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5 tech blockbusters that changed movies forever

Joel Willans Published by Joel Willans December 30, 2012

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5 tech blockbusters that changed movies forever

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338

Joel Willans Published by Joel Willans December 30, 2012

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If there’s one industry that mirrors mobile tech when it comes to ingenuity it’s the movie business. Just look at The Hobbit now blazing a trail in cinemas around the world. It’s the first film to make use of the TS-5, a two-camera system that behaves like a single camera for better 3D. While this revolutionary tech is stunning to the eyes, The Hobbit is far from the first blockbuster to dramatically change the way movies are made.

Star Wars (1977)

Heard of an animated 3D wireframe graphic? You would have seen it for the first time during the trench run briefing scene in the first Star Wars film. It had been formulated by Larry Cuba working at the Circle Graphics Habitat – later the Electronic Visualization Laboratory (EVL) – at Illinois University. Ridley Scott would later use the same technology in Alien, when the ship flies over the alien planet. Star Wars was also the first to use Dolby Stereo – so the Force really was with you.

Tron (1982)


OK it wasn’t technically a blockbuster at the time but it was the first extensive use of 3D. The 3D cycle race was a neon wonder. Triple-III, who had pioneered CG in Westworld, were also on board. Pre-internet – computer animation was outsourced to a number of different companies. Polaroids of progress were posted to director Steve Lisberger, who admitted that ‘…the biggest computer we had on the whole movie was 256K……you have more computing power on your cell phone than we had on the whole first movie.’ Still looked fab though!

Jurassic Park (1993)



It’s hard to imagine that first reveal – dinosaurs that looked as if they might step out from the screen. It was a brave advance demanded by director Steven Spielberg – the first physically textured CGI. Film crew also used stop-motion miniatures and animatronics. The whole enterprise would succeed or fail on the power of digital characters – another first. In an astonishing twist, Ray Harryhausen, the genius of stop-frame animation, was visiting the studios at the time. He was shown some footage of the dinosaurs and exclaimed ‘Now there’s the future!’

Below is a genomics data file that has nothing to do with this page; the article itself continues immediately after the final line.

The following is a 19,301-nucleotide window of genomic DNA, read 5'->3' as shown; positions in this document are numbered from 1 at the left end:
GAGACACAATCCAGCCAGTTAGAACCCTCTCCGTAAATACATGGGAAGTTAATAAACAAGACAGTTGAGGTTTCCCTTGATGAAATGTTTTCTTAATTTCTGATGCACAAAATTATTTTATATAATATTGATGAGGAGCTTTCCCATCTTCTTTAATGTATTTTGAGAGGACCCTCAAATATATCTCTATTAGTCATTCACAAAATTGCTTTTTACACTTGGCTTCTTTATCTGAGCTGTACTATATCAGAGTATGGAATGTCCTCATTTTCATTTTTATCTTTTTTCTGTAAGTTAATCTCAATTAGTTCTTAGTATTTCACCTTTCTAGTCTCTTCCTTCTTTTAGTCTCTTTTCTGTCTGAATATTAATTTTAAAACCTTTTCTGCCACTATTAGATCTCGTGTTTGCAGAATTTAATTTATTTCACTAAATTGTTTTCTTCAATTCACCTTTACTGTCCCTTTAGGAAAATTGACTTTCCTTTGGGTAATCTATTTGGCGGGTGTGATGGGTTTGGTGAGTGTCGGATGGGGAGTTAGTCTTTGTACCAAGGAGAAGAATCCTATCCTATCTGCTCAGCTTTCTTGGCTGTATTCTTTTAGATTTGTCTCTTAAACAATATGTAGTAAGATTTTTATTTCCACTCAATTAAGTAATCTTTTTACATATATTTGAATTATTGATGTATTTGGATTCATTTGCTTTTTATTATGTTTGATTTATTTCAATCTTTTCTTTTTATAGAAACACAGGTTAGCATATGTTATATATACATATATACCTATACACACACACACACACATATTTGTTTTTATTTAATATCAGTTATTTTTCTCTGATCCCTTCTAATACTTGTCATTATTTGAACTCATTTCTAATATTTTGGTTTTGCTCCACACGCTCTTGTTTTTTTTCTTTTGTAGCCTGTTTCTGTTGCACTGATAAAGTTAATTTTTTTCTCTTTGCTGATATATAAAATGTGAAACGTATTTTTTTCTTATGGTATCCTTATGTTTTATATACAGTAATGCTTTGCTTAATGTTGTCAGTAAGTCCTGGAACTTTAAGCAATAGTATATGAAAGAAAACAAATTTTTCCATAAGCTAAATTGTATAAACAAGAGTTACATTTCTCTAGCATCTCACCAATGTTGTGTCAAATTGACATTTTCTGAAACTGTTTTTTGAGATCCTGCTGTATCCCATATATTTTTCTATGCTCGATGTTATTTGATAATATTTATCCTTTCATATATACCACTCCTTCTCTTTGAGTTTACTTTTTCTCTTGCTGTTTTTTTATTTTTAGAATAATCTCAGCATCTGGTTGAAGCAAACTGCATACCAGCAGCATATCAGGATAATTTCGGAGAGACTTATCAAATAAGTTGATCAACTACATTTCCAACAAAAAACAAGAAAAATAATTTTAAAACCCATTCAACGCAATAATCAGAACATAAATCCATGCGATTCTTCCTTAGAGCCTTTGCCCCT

Toy Story (1995)

Only 27 animators worked on this Disney/Pixar production, the first full 3D animation. Disney had been an innovator, but computer-generated animation fast replaced the traditional hand-inked method. Experiments in 3D – in Beauty and the Beast’s ballroom scene and the Wildebeest stampede in The Lion King – excited a whole industry. A palette of thousands of colours could be used. Toy Story’s technical director Bill Reeves proudly said ‘We were essentially kick-starting an industry in terms of CG films.’ Jeffrey Katzenberg, CEO of Dreamworks (later, Dreamworks Animation) would later say that ‘more is never enough.’

The Matrix (1999)

Call it time-slice or bullet-time – there are a number of other special effect names – it was used first in the super cool The Matrix. Green screen technology, lasers and high-speed full-motion cameras – where the action slows down or freezes as the camera seems to circle 360 degrees around the characters. Actors are placed on wires, with wires erased in post-production. It wasn’t completely about the special effects –actors still had to do over a year of martial arts training, as well as having a zen-like reading list.

Of course films are now astonishingly tech-savvy and keep making amazing advances – but will we ever again have that child-like ‘wow’ feeling that these films gave us at the time? Let us know your thoughts in the comments below.

Image credit: KathrynMcGrane

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